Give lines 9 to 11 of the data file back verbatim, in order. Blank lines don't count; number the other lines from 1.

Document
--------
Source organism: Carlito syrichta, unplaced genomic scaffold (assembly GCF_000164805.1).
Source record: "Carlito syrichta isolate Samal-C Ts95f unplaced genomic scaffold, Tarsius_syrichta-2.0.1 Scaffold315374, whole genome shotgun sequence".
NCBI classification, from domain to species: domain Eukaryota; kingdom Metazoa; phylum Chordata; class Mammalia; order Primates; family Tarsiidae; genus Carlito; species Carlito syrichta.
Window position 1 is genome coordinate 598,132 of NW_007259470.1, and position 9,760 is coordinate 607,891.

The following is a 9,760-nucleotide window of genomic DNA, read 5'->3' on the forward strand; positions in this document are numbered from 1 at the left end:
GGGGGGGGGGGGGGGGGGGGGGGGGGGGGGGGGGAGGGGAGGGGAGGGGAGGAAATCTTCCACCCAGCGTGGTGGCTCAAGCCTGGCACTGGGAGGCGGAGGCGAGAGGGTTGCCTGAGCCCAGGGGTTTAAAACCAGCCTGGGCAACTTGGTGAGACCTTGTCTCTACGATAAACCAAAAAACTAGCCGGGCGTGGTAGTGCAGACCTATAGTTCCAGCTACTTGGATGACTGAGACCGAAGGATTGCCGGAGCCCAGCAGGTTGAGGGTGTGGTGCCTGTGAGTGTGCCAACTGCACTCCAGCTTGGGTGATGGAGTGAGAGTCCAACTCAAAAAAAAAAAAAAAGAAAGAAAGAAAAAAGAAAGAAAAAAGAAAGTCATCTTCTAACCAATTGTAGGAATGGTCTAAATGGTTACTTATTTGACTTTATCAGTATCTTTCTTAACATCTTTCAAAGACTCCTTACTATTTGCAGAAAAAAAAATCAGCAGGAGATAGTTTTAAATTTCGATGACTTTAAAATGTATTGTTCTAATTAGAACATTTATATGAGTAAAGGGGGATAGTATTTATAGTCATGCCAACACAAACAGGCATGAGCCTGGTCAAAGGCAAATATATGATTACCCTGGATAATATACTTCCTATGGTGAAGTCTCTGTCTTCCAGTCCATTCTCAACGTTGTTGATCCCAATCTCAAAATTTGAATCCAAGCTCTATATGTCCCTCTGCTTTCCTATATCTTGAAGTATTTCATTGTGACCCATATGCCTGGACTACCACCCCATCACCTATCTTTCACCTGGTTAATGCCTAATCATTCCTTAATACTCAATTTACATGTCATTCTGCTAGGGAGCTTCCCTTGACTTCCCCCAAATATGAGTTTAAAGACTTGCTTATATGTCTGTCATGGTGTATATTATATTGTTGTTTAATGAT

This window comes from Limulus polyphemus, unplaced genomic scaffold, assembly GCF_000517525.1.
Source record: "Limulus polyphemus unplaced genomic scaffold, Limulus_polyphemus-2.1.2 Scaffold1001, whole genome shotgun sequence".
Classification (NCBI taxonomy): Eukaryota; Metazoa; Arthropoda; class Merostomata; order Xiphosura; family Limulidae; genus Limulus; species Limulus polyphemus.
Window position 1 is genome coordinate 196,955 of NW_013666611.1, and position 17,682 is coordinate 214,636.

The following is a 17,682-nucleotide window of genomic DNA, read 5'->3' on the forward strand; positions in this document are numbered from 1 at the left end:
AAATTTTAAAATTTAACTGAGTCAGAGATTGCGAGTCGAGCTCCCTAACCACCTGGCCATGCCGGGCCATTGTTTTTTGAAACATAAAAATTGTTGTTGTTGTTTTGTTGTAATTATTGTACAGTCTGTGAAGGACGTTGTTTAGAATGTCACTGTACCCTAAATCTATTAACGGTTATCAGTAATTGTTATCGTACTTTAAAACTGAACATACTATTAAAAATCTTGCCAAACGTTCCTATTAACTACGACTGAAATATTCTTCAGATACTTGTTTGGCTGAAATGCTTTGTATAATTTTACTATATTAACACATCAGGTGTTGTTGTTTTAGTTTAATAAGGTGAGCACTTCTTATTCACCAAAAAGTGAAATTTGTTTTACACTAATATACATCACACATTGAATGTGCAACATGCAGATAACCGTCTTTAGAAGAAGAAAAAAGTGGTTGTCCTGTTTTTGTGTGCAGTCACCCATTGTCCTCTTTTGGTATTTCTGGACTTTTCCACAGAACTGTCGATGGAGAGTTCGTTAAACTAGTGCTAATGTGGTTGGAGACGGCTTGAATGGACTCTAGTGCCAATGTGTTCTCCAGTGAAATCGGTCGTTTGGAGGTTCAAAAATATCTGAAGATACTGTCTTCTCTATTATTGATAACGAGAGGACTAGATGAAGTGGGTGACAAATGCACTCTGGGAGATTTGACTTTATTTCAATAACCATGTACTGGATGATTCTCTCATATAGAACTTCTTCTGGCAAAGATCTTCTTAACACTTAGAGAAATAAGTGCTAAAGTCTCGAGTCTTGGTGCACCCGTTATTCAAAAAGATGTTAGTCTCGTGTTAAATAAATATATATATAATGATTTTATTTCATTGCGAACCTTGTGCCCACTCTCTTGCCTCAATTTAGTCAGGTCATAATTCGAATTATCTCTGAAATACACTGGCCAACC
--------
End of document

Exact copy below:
Classification (NCBI taxonomy): Eukaryota; Metazoa; Arthropoda; class Merostomata; order Xiphosura; family Limulidae; genus Limulus; species Limulus polyphemus.
Window position 1 is genome coordinate 196,955 of NW_013666611.1, and position 17,682 is coordinate 214,636.

The following is a 17,682-nucleotide window of genomic DNA, read 5'->3' on the forward strand; positions in this document are numbered from 1 at the left end: